Bob Harbort channeling his inner Bernice Nuhfer-Halten, even down to a wig and nametag (photo by Rajnish)

On Saturday, SPSU hosted the 2nd Annual Bathtub Races (a revival of an older tradition).  The event was organized by students this year, and drew a respectable and enthusiastic turnout.  While fraternities dominated the top 3 results and Residence Life and Housing won it, the Honors Program took an impressive fourth place and had some excellent T-shirts.  After the races, Jill, Mark and I took a walk down the Savannah Walk (the new walkway between Building J and the Parking Deck), which is now in full bloom.  It’s the prettiest walk on campus, IMHO, and we thoroughly enjoyed it until the pollen made me start to itch and sneeze.

 

World of Chemistry (err... Physics)

In a previous BLAB, I mentioned the discovery of graphene (single layer graphite), a material that seemingly can do it all.  Well, Chemistry (err…Physics) marches on, and an article just appeared in Science News about a new way to make silicene, the silicon equivalent of graphene.  The idea of silicene’s existence was not proposed until 2007 by Prof. Lok Lew Yan Voon of Wright State University and grad student Gian Guzman-Verri, and first prepared as nanotubes by Guy Le Lay (University of Provence, Marseilles France).  Now, on March 24 at the national meeting of the American Physical Society, Antoine Fleurence (a physicist at the Japan Advanced Institute of Science and Technology in Ishikawa) announced a route to preparing silicene by growing a thin layer of silicon on top of the ceramic material (you knew it had to have boron in it) zirconium diboride.   Silicene has the same structure as graphene (sheets of hexagons, just like SPSU’s stylesheet—we’re so up to date!), and shows mega-promise as a material for electronics.  Damn physicists, trying to steal everything!

 

Last Week’s Trivia Contest

Last week’s contest was about Elizabeth Taylor, and the winner (Bow Van Riper) takes the prize with only three right.  The last two questions did everyone in, which is no surprise because she appeared in so many.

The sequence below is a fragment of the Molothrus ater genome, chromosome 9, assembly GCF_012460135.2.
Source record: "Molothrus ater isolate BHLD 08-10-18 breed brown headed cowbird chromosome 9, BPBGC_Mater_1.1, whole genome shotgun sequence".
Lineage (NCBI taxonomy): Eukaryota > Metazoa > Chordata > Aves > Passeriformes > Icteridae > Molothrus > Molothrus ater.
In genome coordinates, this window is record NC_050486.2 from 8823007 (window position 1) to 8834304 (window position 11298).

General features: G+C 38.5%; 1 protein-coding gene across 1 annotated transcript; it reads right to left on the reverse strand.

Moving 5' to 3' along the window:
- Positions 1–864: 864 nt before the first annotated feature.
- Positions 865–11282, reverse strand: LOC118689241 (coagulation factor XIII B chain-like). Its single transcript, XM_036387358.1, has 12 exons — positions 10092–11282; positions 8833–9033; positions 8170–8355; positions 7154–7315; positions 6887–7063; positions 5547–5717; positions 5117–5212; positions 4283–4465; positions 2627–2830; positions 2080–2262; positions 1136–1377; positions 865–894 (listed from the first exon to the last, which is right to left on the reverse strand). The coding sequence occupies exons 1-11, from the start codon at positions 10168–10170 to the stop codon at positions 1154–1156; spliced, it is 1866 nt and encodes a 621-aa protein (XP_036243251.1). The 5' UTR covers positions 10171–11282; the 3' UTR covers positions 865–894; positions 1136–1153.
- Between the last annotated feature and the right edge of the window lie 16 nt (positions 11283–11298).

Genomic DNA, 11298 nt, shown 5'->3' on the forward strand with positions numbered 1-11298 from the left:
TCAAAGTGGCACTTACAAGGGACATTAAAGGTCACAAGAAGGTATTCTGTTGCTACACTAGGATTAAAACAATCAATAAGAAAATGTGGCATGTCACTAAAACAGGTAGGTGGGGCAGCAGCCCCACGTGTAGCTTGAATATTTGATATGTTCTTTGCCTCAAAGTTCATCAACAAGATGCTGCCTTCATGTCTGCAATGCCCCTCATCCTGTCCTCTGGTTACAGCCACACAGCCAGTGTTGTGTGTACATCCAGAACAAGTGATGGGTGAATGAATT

1.  What color were Elizabeth Taylor’s eyes?  Deep blue or violet

2.  In what country was Elizabeth Taylor born?  England

3.  How many times was Elizabeth Taylor married, and to how many men? Eight times to seven men (Richard Burton twice)

4.  What was the first movie Elizabeth Taylor appeared in?  There’s One Born Every Minute.  Lassie Come Home was her second, and National Velvet came later.

5.  For what movie was Elizabeth Taylor’s first Oscar nomination? Best Actress in “Raintree County” (Movie 1957, Nomination 1958).  Best Actress for “Cat on a Hot Tin Roof” was one year later.  She didn’t actually win until Butterfield 8 (1960) and Who’s Afraid of Virginia Woolf (1966).

 

This Week’s Trivia Challenge

This week’s trivia challenge is on the topic of the United States.  As always, the first with the most takes the prize, which this week is a DVD of one of the seasons of Robin Hood (the original series with Richard Greene).

 

1.  What state was originally a monarchy?

2.  What four states meet at a single point?

3.  In what state do the Ashley and Cooper rivers combine to form the Atlantic Ocean?

4.  What state is the leading producer of bauxite?

5.  What was the first state to be formed in its entirety from a part of another state?